Rotary Club of Birmingham Honored as Water Conservationist of the Year by AWF
The celebration of the Governor’s Conservation Achievement Awards continues!
While the Freshwater Land Trust brought home the AWF Conservation Organization of the Year Award, the Rotary Club of Birmingham was also honored as Water Conservationist of the Year Award for their outstanding efforts with the Rotary Trail and the numerous water quality benefits associated with this transformational project.
To celebrate its 100th anniversary, the Rotary Club of Birmingham partnered with the Freshwater Land Trust to build Rotary Trail – a 4 block linear park in the old historical railroad cut between north and south Birmingham in the middle of the city, connecting Railroad Park to Sloss Furnaces and expanding the Red Rock Ridge and Valley Trail System. The Rotary Club wanted a project that would benefit our community’s health, improve the natural environment, encourage development and provide educational opportunities to area children. The Rotary Trail addresses each of these goals and will be a lasting gift to the City of Birmingham forever.
Birmingham Rotary members raised over $3.5 million for the project and have now partnered with the City of Birmingham for its construction and future maintenance. This public/private partnership will not only support outdoor family recreation, but also improve our community’s water quality through an appropriate storm water drainage system.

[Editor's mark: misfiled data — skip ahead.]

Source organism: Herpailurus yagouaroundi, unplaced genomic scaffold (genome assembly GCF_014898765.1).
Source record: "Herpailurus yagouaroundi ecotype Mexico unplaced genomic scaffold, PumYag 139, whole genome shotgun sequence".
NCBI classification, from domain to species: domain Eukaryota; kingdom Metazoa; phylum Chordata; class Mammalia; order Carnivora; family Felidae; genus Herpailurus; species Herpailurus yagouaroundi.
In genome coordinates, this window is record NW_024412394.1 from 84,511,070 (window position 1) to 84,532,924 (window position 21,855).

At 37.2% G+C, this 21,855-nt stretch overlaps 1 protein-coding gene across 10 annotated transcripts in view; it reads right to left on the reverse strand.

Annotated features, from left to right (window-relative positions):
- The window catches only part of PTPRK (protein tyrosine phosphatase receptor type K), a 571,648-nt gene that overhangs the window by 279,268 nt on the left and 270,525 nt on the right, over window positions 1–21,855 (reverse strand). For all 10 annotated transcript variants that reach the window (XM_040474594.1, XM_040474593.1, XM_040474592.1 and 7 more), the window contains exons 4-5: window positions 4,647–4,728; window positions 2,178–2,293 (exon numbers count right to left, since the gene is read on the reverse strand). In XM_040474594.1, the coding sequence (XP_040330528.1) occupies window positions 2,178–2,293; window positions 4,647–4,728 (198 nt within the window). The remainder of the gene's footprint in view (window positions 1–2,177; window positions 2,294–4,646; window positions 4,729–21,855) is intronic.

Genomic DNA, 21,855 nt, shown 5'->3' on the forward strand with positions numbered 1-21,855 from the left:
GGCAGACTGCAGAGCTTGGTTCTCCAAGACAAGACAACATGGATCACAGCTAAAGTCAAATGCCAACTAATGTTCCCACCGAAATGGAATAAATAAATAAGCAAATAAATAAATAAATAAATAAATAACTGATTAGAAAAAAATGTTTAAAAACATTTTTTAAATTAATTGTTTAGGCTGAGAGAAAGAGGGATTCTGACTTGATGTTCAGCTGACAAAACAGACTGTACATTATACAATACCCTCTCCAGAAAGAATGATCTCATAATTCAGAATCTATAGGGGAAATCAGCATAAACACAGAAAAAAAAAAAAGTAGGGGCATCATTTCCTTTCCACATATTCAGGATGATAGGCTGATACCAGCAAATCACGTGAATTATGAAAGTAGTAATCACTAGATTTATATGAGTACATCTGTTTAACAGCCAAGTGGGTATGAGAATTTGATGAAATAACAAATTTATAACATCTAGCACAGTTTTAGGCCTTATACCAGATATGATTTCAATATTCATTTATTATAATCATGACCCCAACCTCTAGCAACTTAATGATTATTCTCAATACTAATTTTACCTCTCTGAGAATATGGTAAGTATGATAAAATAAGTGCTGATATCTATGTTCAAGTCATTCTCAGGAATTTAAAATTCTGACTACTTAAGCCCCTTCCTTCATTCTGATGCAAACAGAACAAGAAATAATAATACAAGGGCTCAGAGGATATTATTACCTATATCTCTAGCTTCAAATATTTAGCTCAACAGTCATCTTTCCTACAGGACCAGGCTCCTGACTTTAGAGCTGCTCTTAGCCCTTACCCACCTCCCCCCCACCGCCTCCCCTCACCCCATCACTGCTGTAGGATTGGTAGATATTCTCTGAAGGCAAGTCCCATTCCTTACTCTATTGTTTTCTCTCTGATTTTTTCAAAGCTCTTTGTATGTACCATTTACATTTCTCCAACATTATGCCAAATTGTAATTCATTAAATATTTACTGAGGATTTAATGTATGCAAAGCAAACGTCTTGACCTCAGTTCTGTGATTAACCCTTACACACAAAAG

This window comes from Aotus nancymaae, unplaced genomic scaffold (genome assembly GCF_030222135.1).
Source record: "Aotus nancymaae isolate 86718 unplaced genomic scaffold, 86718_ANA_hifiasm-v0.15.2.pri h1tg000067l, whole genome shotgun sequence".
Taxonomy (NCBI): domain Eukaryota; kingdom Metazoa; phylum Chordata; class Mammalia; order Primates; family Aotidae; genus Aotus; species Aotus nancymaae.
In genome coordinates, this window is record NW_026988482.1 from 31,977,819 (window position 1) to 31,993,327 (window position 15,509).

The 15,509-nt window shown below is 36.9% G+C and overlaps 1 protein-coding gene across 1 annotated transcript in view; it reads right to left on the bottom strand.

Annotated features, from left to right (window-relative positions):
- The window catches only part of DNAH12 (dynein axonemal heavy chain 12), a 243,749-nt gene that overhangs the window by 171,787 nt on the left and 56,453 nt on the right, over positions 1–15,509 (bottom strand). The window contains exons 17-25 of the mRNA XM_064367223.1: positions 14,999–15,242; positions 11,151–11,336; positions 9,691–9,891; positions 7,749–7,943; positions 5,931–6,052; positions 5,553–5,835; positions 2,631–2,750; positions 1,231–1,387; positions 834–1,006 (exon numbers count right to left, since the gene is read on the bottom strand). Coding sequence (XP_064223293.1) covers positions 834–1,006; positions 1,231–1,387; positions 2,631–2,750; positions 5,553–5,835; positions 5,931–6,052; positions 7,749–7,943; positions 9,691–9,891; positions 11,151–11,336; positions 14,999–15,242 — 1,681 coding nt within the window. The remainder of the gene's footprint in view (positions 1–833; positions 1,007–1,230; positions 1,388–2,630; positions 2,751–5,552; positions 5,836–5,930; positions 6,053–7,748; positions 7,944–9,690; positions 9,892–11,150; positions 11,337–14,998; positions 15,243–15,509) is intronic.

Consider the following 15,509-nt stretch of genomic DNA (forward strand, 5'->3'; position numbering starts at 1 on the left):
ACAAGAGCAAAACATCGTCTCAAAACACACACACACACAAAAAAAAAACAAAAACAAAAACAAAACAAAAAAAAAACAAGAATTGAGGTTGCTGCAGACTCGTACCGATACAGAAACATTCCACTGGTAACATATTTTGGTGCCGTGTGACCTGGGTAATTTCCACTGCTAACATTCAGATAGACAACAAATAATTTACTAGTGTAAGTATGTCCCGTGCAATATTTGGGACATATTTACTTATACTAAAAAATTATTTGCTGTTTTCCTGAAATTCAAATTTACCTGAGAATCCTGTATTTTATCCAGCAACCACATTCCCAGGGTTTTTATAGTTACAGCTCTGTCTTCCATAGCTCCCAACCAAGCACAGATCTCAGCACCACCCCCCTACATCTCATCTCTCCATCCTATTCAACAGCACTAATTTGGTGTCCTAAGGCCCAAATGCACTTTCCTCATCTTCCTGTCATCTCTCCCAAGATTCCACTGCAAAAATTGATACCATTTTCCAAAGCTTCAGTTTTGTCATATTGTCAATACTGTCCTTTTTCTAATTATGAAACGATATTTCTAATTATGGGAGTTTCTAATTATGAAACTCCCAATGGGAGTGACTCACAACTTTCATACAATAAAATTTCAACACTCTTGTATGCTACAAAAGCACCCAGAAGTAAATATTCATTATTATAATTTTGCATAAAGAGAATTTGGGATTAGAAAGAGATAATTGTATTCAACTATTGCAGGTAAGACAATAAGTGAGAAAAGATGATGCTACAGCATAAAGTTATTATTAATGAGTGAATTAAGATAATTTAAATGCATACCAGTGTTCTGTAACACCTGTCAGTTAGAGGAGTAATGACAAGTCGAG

The historic “cut” is an abandoned rail line that is 16 ft below street level plagued by crumbing concrete and graffiti. Although mostly hidden from view, this site was a forgotten part of Birmingham, relatively unknown to most observers. The century old “cut” only served as a water waste land, draining nonpoint source pollution from the streets of Birmingham directly into Valley Creek.
The trail’s new design raises the grade of the cut to approximately 6 feet. The new trail, along with the green vegetation located along its corridor, will now allow for the filtration of sediment, oil, pollution and other storm water runoff before it flows into Valley Creek and eventually into one of our primary drinking water sources, the Black Warrior River. The new Rotary Trail is helping to make one of the largest positive impacts on our community’s water quality in recent history.
To celebrate our partners bringing home these two awards, FWLT Executive Director Wendy Jackson and Cheryl Morgan were asked to speak to the Rotary Club the following week. Governor Bentley was in attendance as well as Attorney General Luther Strange, while Wendy and Cheryl discussed the Rotary Trail project and their recent honors at the Governor’s Conservation Achievement Awards.
We’re proud to share this success story with the Rotary Club of Birmingham and all our partners and supporters who are helping bring the Rotary Trail to Birmingham!